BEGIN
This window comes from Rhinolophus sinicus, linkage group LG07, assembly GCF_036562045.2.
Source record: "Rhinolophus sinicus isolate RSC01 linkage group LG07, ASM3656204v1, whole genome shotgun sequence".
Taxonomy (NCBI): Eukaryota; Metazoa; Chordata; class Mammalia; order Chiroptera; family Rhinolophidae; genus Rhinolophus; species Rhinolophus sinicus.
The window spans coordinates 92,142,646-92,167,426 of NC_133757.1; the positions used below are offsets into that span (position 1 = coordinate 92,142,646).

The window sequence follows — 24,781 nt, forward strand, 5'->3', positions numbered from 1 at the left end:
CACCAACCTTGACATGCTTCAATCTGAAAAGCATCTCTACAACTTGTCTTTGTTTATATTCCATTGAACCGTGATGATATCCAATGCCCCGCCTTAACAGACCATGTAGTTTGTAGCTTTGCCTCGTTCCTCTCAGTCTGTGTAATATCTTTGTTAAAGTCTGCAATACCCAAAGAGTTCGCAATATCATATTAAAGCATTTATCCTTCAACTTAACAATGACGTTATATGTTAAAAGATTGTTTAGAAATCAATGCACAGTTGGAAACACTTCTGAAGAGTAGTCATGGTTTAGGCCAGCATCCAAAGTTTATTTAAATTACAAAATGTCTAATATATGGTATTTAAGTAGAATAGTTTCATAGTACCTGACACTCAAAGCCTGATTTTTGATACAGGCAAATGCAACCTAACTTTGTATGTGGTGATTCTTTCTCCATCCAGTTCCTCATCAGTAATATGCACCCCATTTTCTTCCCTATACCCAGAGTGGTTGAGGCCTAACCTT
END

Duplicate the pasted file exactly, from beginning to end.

This window comes from Rhinolophus sinicus, linkage group LG07, assembly GCF_036562045.2.
Source record: "Rhinolophus sinicus isolate RSC01 linkage group LG07, ASM3656204v1, whole genome shotgun sequence".
Taxonomy (NCBI): Eukaryota; Metazoa; Chordata; class Mammalia; order Chiroptera; family Rhinolophidae; genus Rhinolophus; species Rhinolophus sinicus.
The window spans coordinates 92,142,646-92,167,426 of NC_133757.1; the positions used below are offsets into that span (position 1 = coordinate 92,142,646).

The window sequence follows — 24,781 nt, forward strand, 5'->3', positions numbered from 1 at the left end:
CACCAACCTTGACATGCTTCAATCTGAAAAGCATCTCTACAACTTGTCTTTGTTTATATTCCATTGAACCGTGATGATATCCAATGCCCCGCCTTAACAGACCATGTAGTTTGTAGCTTTGCCTCGTTCCTCTCAGTCTGTGTAATATCTTTGTTAAAGTCTGCAATACCCAAAGAGTTCGCAATATCATATTAAAGCATTTATCCTTCAACTTAACAATGACGTTATATGTTAAAAGATTGTTTAGAAATCAATGCACAGTTGGAAACACTTCTGAAGAGTAGTCATGGTTTAGGCCAGCATCCAAAGTTTATTTAAATTACAAAATGTCTAATATATGGTATTTAAGTAGAATAGTTTCATAGTACCTGACACTCAAAGCCTGATTTTTGATACAGGCAAATGCAACCTAACTTTGTATGTGGTGATTCTTTCTCCATCCAGTTCCTCATCAGTAATATGCACCCCATTTTCTTCCCTATACCCAGAGTGGTTGAGGCCTAACCTT